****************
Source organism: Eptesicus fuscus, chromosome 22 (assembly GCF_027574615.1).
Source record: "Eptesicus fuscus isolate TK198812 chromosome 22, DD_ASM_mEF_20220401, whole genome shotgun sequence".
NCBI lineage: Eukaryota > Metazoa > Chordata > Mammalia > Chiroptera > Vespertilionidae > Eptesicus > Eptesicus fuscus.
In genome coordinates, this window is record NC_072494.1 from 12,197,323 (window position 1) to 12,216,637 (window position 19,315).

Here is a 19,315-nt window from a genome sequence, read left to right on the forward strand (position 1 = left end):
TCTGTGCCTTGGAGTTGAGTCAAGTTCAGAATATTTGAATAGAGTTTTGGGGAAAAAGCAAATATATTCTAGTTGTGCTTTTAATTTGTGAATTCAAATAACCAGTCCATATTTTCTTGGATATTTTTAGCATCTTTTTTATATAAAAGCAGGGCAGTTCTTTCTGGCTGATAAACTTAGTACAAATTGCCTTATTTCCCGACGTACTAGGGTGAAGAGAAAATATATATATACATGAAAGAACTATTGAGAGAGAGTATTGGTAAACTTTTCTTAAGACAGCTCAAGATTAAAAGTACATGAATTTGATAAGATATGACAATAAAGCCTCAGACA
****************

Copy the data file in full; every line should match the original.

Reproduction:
Source organism: Eptesicus fuscus, chromosome 22 (assembly GCF_027574615.1).
Source record: "Eptesicus fuscus isolate TK198812 chromosome 22, DD_ASM_mEF_20220401, whole genome shotgun sequence".
NCBI lineage: Eukaryota > Metazoa > Chordata > Mammalia > Chiroptera > Vespertilionidae > Eptesicus > Eptesicus fuscus.
In genome coordinates, this window is record NC_072494.1 from 12,197,323 (window position 1) to 12,216,637 (window position 19,315).

Here is a 19,315-nt window from a genome sequence, read left to right on the forward strand (position 1 = left end):
TCTGTGCCTTGGAGTTGAGTCAAGTTCAGAATATTTGAATAGAGTTTTGGGGAAAAAGCAAATATATTCTAGTTGTGCTTTTAATTTGTGAATTCAAATAACCAGTCCATATTTTCTTGGATATTTTTAGCATCTTTTTTATATAAAAGCAGGGCAGTTCTTTCTGGCTGATAAACTTAGTACAAATTGCCTTATTTCCCGACGTACTAGGGTGAAGAGAAAATATATATATACATGAAAGAACTATTGAGAGAGAGTATTGGTAAACTTTTCTTAAGACAGCTCAAGATTAAAAGTACATGAATTTGATAAGATATGACAATAAAGCCTCAGACA